Our visual aids were primitive by modern standards. We had beautiful cards which were about two by four feet in size. We had one carousel slide projector, and I had a large flannel board which was a piece of felt stapled to a large board. We used little pie-shaped cards with a bit of Velcro on the back to make them stick to the flannel.

To loosen up the group—and me, too—I asked everyone to stand up, tell their names, and where they were born. It was fun because no one in the group had been born in Anaheim and not many were native Californians, either. Roy Disney was a good participant and made it easy for the other top executives. Dick’s birthplace of Cedartown, Georgia, got a laugh, and when Jack Sayers mentioned his birthplace of Fairbanks, Alaska, people turned around to see if he was an Eskimo.

After the group relaxed a bit, I introduced Dick who gave a slide presentation of an artist’s renderings of what Disneyland would be. He may have been worried along with me, but it didn’t show. He brought these slides to life, and made a confident, motivational presentation. I was proud of him.

After Dick wound up his pitch, I moved over to my flannel board to describe the team work involved in the existing Disney enterprises of movies, TV, comic books, and merchandise, as well as pointing out the record number of Oscar awards and other Disney milestones and pioneering landmarks. Each of these activities was depicted on a round visual aid on round cardboard which looked like pie plates.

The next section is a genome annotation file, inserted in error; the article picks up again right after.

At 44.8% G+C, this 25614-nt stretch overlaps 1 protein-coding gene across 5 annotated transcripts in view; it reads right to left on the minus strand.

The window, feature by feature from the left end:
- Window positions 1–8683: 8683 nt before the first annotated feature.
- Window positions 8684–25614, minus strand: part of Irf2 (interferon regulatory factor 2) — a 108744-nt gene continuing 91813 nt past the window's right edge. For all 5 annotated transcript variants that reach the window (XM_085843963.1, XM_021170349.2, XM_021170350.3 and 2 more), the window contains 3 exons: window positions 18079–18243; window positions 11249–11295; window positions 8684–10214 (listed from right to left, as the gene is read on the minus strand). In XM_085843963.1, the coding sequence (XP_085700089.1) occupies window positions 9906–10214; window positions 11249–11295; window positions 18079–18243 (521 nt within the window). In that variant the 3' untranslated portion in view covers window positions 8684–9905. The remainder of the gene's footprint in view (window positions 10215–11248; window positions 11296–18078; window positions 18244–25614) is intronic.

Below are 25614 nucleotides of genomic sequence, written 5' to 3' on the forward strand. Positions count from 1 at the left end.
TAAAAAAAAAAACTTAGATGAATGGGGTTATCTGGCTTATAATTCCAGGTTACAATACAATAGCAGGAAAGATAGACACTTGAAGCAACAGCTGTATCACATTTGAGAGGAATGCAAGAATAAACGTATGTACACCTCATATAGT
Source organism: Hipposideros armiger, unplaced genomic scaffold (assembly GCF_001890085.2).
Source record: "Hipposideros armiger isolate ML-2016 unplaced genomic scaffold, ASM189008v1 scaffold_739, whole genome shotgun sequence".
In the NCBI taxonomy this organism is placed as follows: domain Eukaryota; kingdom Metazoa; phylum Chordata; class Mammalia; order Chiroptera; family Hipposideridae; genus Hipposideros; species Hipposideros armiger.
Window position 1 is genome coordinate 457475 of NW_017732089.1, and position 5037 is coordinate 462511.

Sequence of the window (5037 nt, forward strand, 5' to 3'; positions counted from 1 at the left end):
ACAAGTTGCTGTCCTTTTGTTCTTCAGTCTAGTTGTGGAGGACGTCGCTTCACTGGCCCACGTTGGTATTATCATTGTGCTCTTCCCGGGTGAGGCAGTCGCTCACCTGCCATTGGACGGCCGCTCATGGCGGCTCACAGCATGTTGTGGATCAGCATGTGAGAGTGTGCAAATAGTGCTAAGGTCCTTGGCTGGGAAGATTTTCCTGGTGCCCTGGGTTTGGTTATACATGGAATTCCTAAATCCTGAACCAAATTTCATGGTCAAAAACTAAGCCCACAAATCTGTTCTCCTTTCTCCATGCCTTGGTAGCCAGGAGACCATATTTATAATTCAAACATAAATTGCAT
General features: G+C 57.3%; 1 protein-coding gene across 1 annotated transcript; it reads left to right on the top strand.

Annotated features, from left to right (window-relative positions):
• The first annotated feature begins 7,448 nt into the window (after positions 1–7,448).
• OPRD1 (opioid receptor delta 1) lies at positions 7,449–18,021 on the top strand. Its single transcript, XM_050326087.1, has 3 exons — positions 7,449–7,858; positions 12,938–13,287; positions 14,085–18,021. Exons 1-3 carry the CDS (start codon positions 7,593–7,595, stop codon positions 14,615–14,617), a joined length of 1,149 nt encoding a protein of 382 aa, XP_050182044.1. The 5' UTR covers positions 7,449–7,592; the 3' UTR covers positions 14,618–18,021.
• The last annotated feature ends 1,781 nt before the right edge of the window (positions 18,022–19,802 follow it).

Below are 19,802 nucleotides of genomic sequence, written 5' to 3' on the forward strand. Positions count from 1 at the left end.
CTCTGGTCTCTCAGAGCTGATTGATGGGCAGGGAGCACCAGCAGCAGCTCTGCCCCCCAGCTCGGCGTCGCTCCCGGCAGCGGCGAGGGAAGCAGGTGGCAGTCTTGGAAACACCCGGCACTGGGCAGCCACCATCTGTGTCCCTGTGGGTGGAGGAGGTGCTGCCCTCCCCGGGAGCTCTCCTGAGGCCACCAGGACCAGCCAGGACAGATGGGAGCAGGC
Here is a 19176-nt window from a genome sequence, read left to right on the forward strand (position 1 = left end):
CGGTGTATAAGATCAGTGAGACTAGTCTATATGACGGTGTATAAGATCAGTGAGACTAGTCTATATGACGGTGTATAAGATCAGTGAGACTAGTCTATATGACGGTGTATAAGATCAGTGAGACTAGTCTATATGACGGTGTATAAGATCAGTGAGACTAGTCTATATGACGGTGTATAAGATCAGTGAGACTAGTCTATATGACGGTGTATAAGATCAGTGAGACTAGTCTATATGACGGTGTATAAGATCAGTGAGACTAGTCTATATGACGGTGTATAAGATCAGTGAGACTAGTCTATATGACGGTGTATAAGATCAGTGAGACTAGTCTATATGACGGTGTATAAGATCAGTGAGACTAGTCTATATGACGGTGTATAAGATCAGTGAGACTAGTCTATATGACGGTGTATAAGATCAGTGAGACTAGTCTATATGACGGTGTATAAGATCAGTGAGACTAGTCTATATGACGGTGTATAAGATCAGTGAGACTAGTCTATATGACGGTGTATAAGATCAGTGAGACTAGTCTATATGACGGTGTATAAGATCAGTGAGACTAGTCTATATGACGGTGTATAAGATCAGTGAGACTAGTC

I gave the group a stand-up break and then prepared to present what would become forever Disneyland’s basic policy for serving those who would come to Walt’s dream park. I was worried more about this presentation than any I’d ever done before, or since, and the fear was justified.

In this group were men who had invested their careers and millions of dollars in what the experts predicted would be a financial failure. Money was not just a problem—it was a constant crisis.

I presented the first of our cards which depicted a dream castle with blocks showing Disney traditions of Art, Music, Adventure, and Fantasy. And then I pointed out that the entire history of Walt’s life had been to entertain and educate—a tradition of family entertainment. And now, as Walt’s twenty-year dream was to open in a few weeks, we at Disneyland were going to follow that tradition. And the theme of our joint effort would be: WE’LL CREATE HAPPINESS.

It was a risky approach, but that group of executives bought the idea. The thousands of people whom we would train bought the concept. Most important, Walt liked it. We still use the theme more than 30 years later. It is important enough in my history, and the history of the company, to deserve the background for the approach.

Continued in "Window on Main Street"!